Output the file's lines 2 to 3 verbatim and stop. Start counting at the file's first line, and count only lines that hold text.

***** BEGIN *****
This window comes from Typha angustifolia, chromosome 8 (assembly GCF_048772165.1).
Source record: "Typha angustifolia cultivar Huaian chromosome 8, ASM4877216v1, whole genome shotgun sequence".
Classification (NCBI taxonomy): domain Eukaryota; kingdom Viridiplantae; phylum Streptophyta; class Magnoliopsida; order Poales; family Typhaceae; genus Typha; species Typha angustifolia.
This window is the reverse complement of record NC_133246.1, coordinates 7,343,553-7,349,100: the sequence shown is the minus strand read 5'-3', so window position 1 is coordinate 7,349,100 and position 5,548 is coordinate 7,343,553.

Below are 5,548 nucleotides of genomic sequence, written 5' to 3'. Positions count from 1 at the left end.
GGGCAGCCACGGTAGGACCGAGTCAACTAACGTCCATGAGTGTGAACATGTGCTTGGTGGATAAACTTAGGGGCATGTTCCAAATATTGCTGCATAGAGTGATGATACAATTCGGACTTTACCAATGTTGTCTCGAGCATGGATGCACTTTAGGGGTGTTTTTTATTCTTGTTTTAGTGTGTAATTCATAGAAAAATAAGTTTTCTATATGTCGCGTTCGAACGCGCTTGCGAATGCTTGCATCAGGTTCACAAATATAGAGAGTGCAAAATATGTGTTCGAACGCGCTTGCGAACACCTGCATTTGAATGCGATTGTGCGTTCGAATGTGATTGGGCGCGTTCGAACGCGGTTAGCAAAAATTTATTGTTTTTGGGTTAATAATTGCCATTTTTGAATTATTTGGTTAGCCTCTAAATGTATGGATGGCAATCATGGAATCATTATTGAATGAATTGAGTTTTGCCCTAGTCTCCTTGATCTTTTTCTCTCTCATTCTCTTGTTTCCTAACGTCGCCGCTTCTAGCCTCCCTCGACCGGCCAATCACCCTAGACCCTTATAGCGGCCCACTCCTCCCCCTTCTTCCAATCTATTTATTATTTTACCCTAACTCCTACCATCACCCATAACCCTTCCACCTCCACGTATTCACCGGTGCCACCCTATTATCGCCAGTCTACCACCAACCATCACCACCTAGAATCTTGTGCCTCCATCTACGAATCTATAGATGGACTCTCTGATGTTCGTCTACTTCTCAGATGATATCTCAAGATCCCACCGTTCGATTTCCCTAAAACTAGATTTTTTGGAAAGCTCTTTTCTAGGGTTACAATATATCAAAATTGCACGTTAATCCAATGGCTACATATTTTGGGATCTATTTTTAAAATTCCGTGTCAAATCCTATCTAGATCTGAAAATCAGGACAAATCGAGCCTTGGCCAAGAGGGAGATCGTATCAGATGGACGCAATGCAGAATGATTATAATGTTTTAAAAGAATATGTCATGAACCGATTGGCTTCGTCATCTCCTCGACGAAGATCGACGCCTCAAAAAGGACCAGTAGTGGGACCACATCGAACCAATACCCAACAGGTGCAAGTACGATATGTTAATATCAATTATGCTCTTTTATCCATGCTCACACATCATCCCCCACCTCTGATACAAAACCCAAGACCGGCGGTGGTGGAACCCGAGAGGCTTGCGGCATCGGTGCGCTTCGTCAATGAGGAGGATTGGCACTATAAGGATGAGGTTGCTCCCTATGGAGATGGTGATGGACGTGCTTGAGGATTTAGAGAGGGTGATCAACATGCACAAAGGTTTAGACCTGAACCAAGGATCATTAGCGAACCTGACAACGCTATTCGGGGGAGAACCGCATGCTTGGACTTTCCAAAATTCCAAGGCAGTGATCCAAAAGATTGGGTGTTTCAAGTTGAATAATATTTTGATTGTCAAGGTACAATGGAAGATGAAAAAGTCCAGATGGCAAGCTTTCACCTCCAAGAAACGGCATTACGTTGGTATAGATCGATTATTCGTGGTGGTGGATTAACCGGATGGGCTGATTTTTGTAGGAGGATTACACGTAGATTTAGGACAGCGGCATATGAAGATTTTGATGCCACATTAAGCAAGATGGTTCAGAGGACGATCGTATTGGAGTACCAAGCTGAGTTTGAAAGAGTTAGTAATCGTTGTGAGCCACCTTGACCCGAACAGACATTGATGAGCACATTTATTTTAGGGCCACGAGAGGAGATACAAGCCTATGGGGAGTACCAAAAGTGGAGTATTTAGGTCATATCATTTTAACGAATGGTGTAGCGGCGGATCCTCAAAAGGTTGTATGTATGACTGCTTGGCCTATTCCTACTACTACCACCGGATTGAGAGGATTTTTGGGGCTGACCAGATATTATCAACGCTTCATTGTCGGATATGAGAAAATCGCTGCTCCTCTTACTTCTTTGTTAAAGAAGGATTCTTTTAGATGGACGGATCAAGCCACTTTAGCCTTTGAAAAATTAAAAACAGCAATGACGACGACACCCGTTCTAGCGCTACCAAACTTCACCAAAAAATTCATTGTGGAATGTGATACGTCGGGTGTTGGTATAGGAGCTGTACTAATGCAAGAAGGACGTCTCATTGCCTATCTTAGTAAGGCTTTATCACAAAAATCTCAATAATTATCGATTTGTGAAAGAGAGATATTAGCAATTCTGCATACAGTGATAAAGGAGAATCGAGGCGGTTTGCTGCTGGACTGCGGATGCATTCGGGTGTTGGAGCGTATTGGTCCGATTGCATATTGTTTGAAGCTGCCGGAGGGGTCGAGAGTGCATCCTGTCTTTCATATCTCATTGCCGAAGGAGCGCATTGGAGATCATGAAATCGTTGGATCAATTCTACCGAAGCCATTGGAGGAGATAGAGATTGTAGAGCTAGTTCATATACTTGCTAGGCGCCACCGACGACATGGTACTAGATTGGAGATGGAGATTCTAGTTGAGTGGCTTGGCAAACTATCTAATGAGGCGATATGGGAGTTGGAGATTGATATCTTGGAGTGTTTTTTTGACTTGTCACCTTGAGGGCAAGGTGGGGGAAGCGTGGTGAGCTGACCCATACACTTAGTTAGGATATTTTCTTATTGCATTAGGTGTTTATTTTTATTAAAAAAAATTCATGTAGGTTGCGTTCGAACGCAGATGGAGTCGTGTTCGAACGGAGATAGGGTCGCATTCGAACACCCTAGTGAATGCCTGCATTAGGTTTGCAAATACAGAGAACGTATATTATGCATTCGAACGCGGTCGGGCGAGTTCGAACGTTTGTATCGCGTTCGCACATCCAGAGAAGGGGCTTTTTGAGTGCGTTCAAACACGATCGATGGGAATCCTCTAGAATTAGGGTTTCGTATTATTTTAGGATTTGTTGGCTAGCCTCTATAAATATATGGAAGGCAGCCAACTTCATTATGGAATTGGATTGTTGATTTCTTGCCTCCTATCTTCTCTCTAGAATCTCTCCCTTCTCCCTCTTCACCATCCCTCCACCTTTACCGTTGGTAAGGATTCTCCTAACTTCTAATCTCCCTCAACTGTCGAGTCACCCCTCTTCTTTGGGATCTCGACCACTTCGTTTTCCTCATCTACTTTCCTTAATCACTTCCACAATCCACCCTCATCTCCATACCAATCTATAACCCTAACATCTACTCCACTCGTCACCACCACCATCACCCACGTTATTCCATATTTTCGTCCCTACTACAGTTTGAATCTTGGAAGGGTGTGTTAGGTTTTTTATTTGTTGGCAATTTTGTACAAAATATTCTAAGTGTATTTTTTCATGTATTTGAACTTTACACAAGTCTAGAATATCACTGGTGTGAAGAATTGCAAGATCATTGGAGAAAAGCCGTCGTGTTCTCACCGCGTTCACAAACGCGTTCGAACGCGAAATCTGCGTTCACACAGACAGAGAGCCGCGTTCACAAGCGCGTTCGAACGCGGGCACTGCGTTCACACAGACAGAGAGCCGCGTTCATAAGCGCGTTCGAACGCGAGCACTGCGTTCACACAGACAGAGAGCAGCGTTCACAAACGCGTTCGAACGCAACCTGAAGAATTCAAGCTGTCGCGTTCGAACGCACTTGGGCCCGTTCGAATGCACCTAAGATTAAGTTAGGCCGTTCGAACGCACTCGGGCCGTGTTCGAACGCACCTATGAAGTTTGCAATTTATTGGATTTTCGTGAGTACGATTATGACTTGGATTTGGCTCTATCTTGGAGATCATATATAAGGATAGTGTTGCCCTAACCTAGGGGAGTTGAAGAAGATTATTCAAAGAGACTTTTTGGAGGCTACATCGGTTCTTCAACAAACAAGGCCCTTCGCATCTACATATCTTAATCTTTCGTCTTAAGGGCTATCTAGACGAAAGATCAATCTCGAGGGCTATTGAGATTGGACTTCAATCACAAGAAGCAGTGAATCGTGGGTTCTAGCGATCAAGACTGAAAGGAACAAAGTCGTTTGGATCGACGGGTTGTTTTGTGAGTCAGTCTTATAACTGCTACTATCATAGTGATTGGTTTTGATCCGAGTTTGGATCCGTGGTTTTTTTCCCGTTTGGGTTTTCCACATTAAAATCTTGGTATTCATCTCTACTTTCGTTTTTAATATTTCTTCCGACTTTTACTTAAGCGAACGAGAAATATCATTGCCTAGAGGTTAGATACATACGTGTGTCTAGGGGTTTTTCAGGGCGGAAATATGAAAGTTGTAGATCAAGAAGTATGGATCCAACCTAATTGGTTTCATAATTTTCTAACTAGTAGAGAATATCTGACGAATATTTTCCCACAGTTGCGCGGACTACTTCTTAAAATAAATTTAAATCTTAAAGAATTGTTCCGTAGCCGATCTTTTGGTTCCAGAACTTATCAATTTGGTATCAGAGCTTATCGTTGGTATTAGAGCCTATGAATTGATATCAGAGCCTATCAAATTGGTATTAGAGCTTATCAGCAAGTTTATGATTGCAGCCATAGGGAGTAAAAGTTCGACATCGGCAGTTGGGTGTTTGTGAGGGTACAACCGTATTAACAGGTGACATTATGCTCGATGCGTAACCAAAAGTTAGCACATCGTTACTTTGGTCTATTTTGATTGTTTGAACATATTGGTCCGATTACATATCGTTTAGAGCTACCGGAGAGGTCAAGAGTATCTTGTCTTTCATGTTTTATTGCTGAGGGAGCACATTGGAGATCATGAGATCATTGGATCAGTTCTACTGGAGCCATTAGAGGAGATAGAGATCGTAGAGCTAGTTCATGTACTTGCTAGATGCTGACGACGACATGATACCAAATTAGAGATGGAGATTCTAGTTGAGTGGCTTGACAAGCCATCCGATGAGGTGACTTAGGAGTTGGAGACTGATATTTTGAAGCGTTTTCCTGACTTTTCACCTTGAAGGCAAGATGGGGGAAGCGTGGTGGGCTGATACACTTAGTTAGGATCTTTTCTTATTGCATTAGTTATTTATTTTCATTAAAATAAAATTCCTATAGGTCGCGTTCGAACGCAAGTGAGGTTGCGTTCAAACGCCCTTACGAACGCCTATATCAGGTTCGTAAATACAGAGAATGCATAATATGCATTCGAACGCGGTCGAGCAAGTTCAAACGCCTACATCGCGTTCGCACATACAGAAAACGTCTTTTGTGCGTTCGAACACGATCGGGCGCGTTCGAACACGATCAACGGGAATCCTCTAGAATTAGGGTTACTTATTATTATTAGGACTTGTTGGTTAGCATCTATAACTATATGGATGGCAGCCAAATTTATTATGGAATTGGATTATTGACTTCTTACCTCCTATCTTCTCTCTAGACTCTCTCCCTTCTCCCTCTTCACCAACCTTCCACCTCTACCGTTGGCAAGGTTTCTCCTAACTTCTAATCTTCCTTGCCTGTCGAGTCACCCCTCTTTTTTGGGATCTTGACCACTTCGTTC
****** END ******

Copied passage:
Source record: "Typha angustifolia cultivar Huaian chromosome 8, ASM4877216v1, whole genome shotgun sequence".
Classification (NCBI taxonomy): domain Eukaryota; kingdom Viridiplantae; phylum Streptophyta; class Magnoliopsida; order Poales; family Typhaceae; genus Typha; species Typha angustifolia.